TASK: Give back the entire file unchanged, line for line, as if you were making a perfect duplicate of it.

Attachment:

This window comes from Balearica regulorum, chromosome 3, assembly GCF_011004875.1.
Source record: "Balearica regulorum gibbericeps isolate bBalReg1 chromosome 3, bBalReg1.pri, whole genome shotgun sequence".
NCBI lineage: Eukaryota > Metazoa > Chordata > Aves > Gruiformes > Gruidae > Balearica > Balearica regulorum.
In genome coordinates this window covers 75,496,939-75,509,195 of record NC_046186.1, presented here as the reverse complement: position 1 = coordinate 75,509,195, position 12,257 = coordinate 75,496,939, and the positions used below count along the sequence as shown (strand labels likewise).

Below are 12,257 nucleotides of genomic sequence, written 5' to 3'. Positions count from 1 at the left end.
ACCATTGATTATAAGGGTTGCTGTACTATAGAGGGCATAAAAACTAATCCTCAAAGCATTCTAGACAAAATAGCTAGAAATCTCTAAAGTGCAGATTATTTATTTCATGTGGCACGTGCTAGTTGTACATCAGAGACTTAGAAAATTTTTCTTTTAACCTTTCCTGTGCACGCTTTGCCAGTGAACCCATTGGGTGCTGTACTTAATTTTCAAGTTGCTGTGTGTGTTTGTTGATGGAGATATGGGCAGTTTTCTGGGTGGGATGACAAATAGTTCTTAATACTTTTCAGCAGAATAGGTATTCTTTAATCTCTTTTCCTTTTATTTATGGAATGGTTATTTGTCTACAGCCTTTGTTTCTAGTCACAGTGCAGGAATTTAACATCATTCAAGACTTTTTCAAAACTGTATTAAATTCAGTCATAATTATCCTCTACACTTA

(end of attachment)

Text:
This window comes from Balearica regulorum, chromosome 3, assembly GCF_011004875.1.
Source record: "Balearica regulorum gibbericeps isolate bBalReg1 chromosome 3, bBalReg1.pri, whole genome shotgun sequence".
NCBI lineage: Eukaryota > Metazoa > Chordata > Aves > Gruiformes > Gruidae > Balearica > Balearica regulorum.
In genome coordinates this window covers 75,496,939-75,509,195 of record NC_046186.1, presented here as the reverse complement: position 1 = coordinate 75,509,195, position 12,257 = coordinate 75,496,939, and the positions used below count along the sequence as shown (strand labels likewise).

Below are 12,257 nucleotides of genomic sequence, written 5' to 3'. Positions count from 1 at the left end.
ACCATTGATTATAAGGGTTGCTGTACTATAGAGGGCATAAAAACTAATCCTCAAAGCATTCTAGACAAAATAGCTAGAAATCTCTAAAGTGCAGATTATTTATTTCATGTGGCACGTGCTAGTTGTACATCAGAGACTTAGAAAATTTTTCTTTTAACCTTTCCTGTGCACGCTTTGCCAGTGAACCCATTGGGTGCTGTACTTAATTTTCAAGTTGCTGTGTGTGTTTGTTGATGGAGATATGGGCAGTTTTCTGGGTGGGATGACAAATAGTTCTTAATACTTTTCAGCAGAATAGGTATTCTTTAATCTCTTTTCCTTTTATTTATGGAATGGTTATTTGTCTACAGCCTTTGTTTCTAGTCACAGTGCAGGAATTTAACATCATTCAAGACTTTTTCAAAACTGTATTAAATTCAGTCATAATTATCCTCTACACTTA